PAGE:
TBE Travels - Geoffrey Bawa's HERITANCE KANDALAMA, Sri Lanka
Some of my favourite things to do - taking the train over Nine Arch Bridge in Demodara (below), the Pinnawala Elephant Sanctuary just outside Kandy (below), seeing the ancient Buddhist ruins in the north of the country (the Thousand Buddha cave painting from Dambulla below), the fish markets of Negombo (below) and of course the empty beaches lined with palm trees!
The last few nights as we headed back to Colombo, we stayed in Kandalama - being a lover of architecture I couldn't go past the experience of the Heritance! We arrived just before sunset, which was an extraordinary start, the lake a beautiful dusty pink as the sun was low in the sky. The building is designed by Bawa to be at one with nature, so the hallways are carved out of the rocks from the mountainside and the exterior is covered in growing walls of native rainforest plants.
This also gives the resident monkeys the opportunity to swing past your window as you wake up in the morning or while you're having a shower! We were greeted with waterlily flowers as we sipped on fresh coconut water watching the sunset.
Being a bit of a water baby, we went straight for the pools! There are three pools - the most visually spectacular is the infinity pool (below), but my favourite was the smaller pool on the upper level which is carved out of the natural rock (below also). It's also next to the day restaurant which serve the most delicious ice coffee treat! There's also a small pool to the far right of the property which we had to ourselves as it's a bit out of the way from the main building, but its really peaceful. "
I've been a long time fan of Geoffrey Bawa - born in the 30s in Sri Lanka (which was known as Ceylon up until 1972), after studying law in London, he returned to Colombo and developed an interest in architecture. His early designs focused on the melange of traditional and modern styles, which included nature and local materials in a big way. Bawa has designed everything from iconic residences around Colombo to several internationally awarded hotels to the current Sri Lankan Parliament building, and designed the Heritance Kandalama in 1991.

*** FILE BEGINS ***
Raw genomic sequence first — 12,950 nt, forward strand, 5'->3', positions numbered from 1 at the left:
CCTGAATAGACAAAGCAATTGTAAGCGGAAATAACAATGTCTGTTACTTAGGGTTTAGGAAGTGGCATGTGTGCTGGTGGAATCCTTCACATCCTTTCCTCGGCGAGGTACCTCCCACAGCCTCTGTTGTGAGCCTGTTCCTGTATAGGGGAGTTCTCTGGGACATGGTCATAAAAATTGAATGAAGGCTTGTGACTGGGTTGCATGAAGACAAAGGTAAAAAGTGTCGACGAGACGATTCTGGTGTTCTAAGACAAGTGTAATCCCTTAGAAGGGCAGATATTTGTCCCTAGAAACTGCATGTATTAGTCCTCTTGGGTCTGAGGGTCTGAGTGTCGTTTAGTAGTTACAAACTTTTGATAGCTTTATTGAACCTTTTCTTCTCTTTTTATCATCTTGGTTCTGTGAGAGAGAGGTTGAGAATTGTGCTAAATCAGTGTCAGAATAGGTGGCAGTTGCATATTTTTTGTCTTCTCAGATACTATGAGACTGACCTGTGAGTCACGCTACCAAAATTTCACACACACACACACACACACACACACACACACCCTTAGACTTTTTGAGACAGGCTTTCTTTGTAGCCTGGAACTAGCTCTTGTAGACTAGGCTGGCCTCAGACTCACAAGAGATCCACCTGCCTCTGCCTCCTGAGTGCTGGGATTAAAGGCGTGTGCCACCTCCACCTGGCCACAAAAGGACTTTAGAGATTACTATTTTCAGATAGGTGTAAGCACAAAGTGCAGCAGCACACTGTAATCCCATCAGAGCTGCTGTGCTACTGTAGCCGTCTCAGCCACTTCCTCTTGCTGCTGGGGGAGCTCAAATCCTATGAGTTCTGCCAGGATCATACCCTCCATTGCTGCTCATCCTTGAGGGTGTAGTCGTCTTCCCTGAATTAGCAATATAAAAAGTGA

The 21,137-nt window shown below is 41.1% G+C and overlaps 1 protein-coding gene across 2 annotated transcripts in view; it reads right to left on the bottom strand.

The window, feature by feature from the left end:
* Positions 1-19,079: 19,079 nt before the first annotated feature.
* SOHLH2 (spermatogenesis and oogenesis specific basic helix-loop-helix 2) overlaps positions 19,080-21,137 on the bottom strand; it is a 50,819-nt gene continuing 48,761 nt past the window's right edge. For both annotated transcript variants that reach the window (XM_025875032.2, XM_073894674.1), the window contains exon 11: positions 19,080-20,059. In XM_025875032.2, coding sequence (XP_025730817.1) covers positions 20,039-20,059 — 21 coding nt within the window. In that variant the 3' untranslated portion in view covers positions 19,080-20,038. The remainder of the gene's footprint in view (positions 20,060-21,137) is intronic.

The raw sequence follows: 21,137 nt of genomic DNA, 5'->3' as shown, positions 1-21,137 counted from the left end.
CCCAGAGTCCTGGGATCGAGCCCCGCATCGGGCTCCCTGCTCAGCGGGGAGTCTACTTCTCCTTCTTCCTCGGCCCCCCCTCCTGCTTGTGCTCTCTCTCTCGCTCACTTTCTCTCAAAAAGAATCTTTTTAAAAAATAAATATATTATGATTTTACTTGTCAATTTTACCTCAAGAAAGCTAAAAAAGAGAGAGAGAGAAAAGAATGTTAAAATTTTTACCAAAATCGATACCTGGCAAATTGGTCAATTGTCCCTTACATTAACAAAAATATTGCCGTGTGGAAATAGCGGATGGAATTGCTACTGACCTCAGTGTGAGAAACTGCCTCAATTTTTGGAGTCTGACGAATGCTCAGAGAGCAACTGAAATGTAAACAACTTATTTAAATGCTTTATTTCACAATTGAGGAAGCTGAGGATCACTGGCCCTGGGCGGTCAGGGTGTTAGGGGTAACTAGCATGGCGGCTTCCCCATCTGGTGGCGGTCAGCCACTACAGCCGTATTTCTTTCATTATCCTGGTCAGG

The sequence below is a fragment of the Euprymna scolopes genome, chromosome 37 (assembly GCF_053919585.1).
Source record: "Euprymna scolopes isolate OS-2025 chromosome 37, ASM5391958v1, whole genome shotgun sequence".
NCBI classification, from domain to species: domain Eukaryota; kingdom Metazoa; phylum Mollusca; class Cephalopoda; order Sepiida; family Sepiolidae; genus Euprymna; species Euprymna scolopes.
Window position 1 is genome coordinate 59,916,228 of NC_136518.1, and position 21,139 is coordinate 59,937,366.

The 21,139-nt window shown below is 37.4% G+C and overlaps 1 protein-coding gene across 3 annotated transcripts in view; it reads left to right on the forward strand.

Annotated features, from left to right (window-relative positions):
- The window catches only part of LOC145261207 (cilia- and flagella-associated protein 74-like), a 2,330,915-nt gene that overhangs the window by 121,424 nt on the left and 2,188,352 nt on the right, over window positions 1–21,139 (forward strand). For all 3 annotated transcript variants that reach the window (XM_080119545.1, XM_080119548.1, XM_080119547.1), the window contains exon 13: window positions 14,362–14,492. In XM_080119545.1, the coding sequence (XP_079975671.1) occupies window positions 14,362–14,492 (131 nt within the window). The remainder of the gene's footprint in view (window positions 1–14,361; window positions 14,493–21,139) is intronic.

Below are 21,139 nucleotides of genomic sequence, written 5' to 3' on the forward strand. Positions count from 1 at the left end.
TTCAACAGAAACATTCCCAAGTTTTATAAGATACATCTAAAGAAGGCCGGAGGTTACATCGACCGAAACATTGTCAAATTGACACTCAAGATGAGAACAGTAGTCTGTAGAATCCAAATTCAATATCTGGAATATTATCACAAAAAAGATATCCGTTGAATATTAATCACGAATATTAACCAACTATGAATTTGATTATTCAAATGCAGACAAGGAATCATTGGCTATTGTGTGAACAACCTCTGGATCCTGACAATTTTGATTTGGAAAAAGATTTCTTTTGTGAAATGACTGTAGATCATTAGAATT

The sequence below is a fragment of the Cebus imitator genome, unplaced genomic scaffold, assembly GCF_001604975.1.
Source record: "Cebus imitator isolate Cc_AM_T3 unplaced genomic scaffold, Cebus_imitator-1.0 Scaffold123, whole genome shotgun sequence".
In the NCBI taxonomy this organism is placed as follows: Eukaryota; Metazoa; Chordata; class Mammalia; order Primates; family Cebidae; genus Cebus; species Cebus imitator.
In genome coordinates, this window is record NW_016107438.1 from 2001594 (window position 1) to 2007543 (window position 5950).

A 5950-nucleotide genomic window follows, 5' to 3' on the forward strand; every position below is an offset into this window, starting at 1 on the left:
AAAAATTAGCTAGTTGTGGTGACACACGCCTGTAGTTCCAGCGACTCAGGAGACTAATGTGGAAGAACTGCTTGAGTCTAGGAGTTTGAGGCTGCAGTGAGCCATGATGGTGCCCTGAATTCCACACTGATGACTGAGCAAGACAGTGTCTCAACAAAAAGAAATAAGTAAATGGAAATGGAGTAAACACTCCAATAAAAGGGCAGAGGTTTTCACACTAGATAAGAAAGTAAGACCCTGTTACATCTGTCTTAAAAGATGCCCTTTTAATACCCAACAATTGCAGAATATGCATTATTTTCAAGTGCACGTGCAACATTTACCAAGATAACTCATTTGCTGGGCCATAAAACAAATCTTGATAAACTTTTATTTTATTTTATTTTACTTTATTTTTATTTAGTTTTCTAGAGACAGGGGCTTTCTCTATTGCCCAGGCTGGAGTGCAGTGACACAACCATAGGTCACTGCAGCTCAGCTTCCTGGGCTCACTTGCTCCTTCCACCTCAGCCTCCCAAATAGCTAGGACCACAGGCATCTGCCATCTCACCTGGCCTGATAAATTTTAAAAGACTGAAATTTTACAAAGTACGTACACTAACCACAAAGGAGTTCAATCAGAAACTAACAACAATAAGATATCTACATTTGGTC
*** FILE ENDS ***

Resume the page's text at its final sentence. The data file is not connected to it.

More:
Kandalama Hotel, Dambulla - Section. Source: archdaily.com
Sadly, Bawa passed away in 2003, but his architecutural legacy remains throughout Sri Lanka. His original estate, a rubber plantation named 'Lunuganga' remains one of the most important Asian gardens of the twentieth century. Few of Bawa's private residences remain though, most notably De Silva House (plans below), a manor consisting of several connecting courtyards, a clever play on what is 'inside' and 'outside' - walls of hand plastered bricks, reclaimed Portuguese tiles and hand carved wooden window frames - which was demolished in 2011 to make way for a carpark.
“In the final analysis we can say that Bawa bequeathed a new but timeless way of building to his native Sri Lanka just as it was emerging from four centuries of colonial hegemony.”
— David Robson, architect, ArchDaily.com
There are several flights to Colombo a day from all major cities, Kandalama is a three hour drive from Colombo airport. Just make sure to keep your balcony doors closed from the monkeys swinging by! Seriously!
What do to while you're at Heritance Kandalama? Visit the famous Sigiria (Lion) Rock and climb the somewhat precarious steps to see the incredible ruins on the top of the rock! There's debate whether or not it was an old fortress or an old monastery, but either way the view is spectacular and well worth the climb!